EADRCC forwards assistance requests to NATO and partner countries which, in turn, respond by communicating their offers of assistance to EADRCC and/or the affected country. The Centre uses AIDMATRIX to keep a record of the assistance offered (including assistance from other international organisations and actors), assistance accepted by the stricken country, delivery dates, assistance still required (or updates to the assistance requested), as well as the situation on the ground. This information circulates to NATO and partner countries in the form of daily situation reports, but it is also published on the NATO website.
The Centre is part of the International Staff, Operations Division located at NATO Headquarters in Brussels, Belgium. It is staffed by up to five secondees from NATO and partner countries and three members of the International Staff. The Centre liaises closely with UN OCHA, NATO Military Authorities (NMAs) and other relevant international organisations. During an actual disaster, EADRCC can temporarily be augmented with additional personnel from the EAPC delegations to NATO, or NATO’s international civilian and military staff. In addition, EADRCC has access to national civil experts that can be called to provide the Centre with expert advice in specific areas in the event of a major disaster.
EADRCC was established in 1998 by the Euro-Atlantic Partnership Council (EAPC) as a partnership tool of NATO’s civil emergency planning and as one of the two basic elements of the EAPC policy on cooperation in the field of international disaster relief. The other, complementary element is the EADRU, a non-standing, multi-national force of civil and military elements, deployable in the event of major natural or man-made disasters in an EAPC country.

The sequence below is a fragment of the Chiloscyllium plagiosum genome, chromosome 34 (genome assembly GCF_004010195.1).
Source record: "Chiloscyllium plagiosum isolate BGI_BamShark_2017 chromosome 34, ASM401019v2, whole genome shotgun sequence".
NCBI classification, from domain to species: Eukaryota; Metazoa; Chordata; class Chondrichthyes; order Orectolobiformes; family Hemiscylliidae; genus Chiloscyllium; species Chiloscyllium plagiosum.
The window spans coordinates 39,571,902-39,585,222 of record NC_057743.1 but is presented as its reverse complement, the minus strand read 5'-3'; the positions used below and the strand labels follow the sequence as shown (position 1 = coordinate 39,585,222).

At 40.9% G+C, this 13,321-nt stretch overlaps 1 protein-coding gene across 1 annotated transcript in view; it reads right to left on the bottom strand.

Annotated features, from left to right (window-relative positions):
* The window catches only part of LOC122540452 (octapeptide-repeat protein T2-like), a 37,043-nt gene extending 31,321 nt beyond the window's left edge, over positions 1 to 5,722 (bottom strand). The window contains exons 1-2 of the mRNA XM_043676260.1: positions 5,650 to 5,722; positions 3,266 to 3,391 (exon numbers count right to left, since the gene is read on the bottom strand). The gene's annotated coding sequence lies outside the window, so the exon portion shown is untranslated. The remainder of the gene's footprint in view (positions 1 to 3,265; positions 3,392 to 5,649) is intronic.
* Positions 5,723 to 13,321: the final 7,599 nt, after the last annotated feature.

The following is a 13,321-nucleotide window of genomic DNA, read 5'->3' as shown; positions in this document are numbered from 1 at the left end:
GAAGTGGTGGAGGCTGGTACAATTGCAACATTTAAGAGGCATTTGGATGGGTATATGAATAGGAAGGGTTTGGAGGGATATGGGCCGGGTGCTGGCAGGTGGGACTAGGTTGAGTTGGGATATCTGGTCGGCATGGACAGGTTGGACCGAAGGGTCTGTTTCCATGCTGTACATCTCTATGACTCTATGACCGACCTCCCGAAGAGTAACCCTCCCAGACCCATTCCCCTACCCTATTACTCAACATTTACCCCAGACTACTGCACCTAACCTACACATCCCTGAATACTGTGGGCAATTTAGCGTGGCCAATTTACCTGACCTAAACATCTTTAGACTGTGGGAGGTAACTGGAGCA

Initially, EADRCC was extensively involved in coordinating the humanitarian assistance effort from the EAPC countries supporting the refugees during the Kosovo war in the late 1990s. Since then, however, the Centre has responded to more than 60 requests of assistance, mainly concerning natural disaster-stricken states.
Following the terrorist attacks of September 11, 2001, EADRCC has also been tasked with the coordination of international assistance from EAPC countries to help deal with the consequences of chemical, biological, radiological, or nuclear (CBRN) incidents, which includes terrorist attacks.
In January 2004, the North Atlantic Council, NATO's principal political decision-making body, widened EADRCC’s mandate to respond to assistance requests from the Afghan Government in the case of natural disasters. Three years later, that mandate was extended to all areas where the Organization has been involved militarily, with the same provisions as Afghanistan.
In 2005, the Centre contributed to the United States’ response to Hurricane Katrina by coordinating the donations of NATO and partner countries. The same year, the Centre played a central role in the relief effort in Pakistan after the country was hit by a devastating earthquake and, later in 2010, when it was hit by massive floods.